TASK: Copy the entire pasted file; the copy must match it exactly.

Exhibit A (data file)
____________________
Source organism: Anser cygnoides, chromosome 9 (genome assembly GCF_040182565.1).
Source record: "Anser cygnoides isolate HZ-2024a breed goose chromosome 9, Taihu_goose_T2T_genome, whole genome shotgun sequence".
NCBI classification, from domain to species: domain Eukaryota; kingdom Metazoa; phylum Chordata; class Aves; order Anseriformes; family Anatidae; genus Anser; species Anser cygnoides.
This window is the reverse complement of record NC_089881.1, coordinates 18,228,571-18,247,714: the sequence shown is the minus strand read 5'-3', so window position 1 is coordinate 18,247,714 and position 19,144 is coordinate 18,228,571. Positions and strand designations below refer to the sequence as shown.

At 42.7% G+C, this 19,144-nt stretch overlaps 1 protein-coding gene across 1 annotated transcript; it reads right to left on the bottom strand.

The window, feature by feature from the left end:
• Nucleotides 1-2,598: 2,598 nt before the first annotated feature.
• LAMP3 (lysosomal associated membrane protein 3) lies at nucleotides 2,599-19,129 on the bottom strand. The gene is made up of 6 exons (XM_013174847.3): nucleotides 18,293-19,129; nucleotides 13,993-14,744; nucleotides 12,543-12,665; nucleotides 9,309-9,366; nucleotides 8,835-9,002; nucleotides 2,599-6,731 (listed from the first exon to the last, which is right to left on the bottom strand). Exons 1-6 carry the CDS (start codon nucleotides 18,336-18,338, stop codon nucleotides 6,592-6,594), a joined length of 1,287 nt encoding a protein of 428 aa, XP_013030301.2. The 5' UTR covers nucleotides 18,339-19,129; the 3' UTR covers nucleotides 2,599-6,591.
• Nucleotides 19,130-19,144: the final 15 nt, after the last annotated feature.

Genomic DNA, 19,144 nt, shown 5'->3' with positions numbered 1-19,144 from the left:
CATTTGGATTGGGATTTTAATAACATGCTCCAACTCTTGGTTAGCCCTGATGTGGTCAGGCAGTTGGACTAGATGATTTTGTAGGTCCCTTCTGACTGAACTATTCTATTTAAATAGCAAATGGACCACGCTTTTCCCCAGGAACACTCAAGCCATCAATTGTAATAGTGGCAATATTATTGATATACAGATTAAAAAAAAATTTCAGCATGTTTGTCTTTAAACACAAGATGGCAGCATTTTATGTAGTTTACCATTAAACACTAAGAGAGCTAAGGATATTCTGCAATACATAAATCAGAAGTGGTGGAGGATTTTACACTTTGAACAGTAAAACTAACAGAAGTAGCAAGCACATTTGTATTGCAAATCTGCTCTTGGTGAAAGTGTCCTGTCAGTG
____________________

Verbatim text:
Source organism: Anser cygnoides, chromosome 9 (genome assembly GCF_040182565.1).
Source record: "Anser cygnoides isolate HZ-2024a breed goose chromosome 9, Taihu_goose_T2T_genome, whole genome shotgun sequence".
NCBI classification, from domain to species: domain Eukaryota; kingdom Metazoa; phylum Chordata; class Aves; order Anseriformes; family Anatidae; genus Anser; species Anser cygnoides.
This window is the reverse complement of record NC_089881.1, coordinates 18,228,571-18,247,714: the sequence shown is the minus strand read 5'-3', so window position 1 is coordinate 18,247,714 and position 19,144 is coordinate 18,228,571. Positions and strand designations below refer to the sequence as shown.

At 42.7% G+C, this 19,144-nt stretch overlaps 1 protein-coding gene across 1 annotated transcript; it reads right to left on the bottom strand.

The window, feature by feature from the left end:
• Nucleotides 1-2,598: 2,598 nt before the first annotated feature.
• LAMP3 (lysosomal associated membrane protein 3) lies at nucleotides 2,599-19,129 on the bottom strand. The gene is made up of 6 exons (XM_013174847.3): nucleotides 18,293-19,129; nucleotides 13,993-14,744; nucleotides 12,543-12,665; nucleotides 9,309-9,366; nucleotides 8,835-9,002; nucleotides 2,599-6,731 (listed from the first exon to the last, which is right to left on the bottom strand). Exons 1-6 carry the CDS (start codon nucleotides 18,336-18,338, stop codon nucleotides 6,592-6,594), a joined length of 1,287 nt encoding a protein of 428 aa, XP_013030301.2. The 5' UTR covers nucleotides 18,339-19,129; the 3' UTR covers nucleotides 2,599-6,591.
• Nucleotides 19,130-19,144: the final 15 nt, after the last annotated feature.

Genomic DNA, 19,144 nt, shown 5'->3' with positions numbered 1-19,144 from the left:
CATTTGGATTGGGATTTTAATAACATGCTCCAACTCTTGGTTAGCCCTGATGTGGTCAGGCAGTTGGACTAGATGATTTTGTAGGTCCCTTCTGACTGAACTATTCTATTTAAATAGCAAATGGACCACGCTTTTCCCCAGGAACACTCAAGCCATCAATTGTAATAGTGGCAATATTATTGATATACAGATTAAAAAAAAATTTCAGCATGTTTGTCTTTAAACACAAGATGGCAGCATTTTATGTAGTTTACCATTAAACACTAAGAGAGCTAAGGATATTCTGCAATACATAAATCAGAAGTGGTGGAGGATTTTACACTTTGAACAGTAAAACTAACAGAAGTAGCAAGCACATTTGTATTGCAAATCTGCTCTTGGTGAAAGTGTCCTGTCAGTG